Players will need to adjust to the surface quickly

The second Grand Slam of the year often has wild results. Just look at the 2004 tournament. Gaston Gaudio, who was down two sets to one in the first round, went on to become an unseeded champion. On the women's side, none of the top five seeds even made the semifinals as No. 6 Anastasia Myskina was the surprise winner.

This time around, the top seeds have potentially competitive first-round matches, though they should move on.

Let the fun begin. Here is a look at men's and women's first-rounders to keep an eye on:


No. 9 Guillermo Canas, Argentina, vs. Gael Monfils, France
The young Frenchman will be the fan favorite here, and maybe he should be the pick, as well. Canas has not won a match at the French since making the quarterfinals in 2002. This should be a battle.

Albert Costa, Spain, vs. Vince Spadea, United States
Costa, the 2002 champion, will be favored on clay, but Spadea has won his first-round match at Roland Garros three consecutive years.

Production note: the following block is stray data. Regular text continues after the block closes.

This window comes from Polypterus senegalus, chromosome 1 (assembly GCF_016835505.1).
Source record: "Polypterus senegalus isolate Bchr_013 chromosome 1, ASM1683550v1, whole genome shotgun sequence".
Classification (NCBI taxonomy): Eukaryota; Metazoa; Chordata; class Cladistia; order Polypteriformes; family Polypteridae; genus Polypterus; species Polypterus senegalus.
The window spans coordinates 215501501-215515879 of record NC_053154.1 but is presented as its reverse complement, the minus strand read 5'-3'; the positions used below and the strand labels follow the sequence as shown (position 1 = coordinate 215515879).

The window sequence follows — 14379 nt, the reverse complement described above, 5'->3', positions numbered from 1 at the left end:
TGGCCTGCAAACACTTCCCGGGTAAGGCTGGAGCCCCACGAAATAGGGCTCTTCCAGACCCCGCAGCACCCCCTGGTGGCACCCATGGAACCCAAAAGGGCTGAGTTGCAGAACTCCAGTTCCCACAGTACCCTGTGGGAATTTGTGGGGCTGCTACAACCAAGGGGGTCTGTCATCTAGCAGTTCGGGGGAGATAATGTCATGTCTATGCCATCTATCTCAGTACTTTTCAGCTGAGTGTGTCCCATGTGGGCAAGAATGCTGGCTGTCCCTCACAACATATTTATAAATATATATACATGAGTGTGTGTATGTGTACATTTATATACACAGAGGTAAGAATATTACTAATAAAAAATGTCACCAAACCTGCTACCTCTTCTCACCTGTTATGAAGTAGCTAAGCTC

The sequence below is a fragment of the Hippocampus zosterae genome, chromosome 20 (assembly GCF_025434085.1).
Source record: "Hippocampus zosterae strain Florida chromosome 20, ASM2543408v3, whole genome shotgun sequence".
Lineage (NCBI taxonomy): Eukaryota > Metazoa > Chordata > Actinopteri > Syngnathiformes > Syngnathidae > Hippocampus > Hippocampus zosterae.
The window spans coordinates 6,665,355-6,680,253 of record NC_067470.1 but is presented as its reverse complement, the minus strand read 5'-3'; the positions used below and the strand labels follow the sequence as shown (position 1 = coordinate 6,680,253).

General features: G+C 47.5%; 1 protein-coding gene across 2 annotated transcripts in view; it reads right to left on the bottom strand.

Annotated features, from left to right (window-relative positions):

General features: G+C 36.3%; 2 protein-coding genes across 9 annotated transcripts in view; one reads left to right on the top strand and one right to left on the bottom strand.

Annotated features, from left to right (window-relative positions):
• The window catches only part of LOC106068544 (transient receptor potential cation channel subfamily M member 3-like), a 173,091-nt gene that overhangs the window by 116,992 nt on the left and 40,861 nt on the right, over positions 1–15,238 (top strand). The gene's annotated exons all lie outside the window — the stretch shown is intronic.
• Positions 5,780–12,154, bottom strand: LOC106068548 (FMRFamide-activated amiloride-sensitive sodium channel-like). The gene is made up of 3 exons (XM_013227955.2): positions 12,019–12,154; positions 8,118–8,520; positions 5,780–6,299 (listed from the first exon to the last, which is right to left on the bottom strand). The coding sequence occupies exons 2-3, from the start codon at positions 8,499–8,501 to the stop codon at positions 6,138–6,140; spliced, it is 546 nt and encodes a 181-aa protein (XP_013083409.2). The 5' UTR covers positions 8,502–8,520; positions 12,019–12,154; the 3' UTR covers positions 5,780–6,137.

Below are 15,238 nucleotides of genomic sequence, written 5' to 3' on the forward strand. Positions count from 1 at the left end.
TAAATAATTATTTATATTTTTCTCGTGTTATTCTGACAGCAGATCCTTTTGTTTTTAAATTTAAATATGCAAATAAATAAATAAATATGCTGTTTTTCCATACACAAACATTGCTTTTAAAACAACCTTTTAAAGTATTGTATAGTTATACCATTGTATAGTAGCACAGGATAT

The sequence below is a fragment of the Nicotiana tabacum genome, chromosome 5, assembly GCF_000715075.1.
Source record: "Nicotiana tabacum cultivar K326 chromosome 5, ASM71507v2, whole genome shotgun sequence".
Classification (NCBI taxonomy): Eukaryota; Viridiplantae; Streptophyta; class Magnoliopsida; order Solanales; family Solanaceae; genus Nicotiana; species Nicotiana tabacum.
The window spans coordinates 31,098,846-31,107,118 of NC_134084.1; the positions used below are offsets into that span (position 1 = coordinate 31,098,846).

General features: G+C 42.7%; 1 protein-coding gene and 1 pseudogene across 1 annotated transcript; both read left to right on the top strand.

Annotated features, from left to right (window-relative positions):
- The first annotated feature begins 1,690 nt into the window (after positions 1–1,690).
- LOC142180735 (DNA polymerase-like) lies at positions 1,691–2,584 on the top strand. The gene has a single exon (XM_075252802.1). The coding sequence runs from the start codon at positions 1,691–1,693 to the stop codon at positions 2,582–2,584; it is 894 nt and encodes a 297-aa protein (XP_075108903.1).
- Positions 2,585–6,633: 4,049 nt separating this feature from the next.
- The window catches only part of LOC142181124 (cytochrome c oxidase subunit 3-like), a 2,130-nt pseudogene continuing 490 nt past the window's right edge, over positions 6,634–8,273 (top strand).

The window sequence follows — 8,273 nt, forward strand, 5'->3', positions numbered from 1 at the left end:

No. 7 Nadia Petrova, Russia, vs. Mashona Washington, United States
This is Washington's first singles match at the French. Sister to Wimbledon finalist MaliVai Washington, Mashona is a great athlete but is at a disadvantage against a former French Open semifinalist.

No. 10 Justine Henin-Hardenne, Belgium vs. Conchita Martinez, Spain
Henin-Hardenne is back from her injury woes and playing very well. Martinez has had great history in Paris, making the quarterfinals or better 10 times. That streak won't be extended here.

No. 28 Marion Bartoli, France, vs. Shahar Peer, Israel

The up-and-coming Israeli just turned 18 and is capable of a surprise. Bartoli has lost in the first round of the French three of the past four years.

Marissa Irvin, United States, vs. Nicole Pratt, Australia

Irvin has lost three Grand Slam singles matches since making the third round of the French last year. Can she turn things around? I think so!

Howie Schwab is a coordinating producer for ESPN.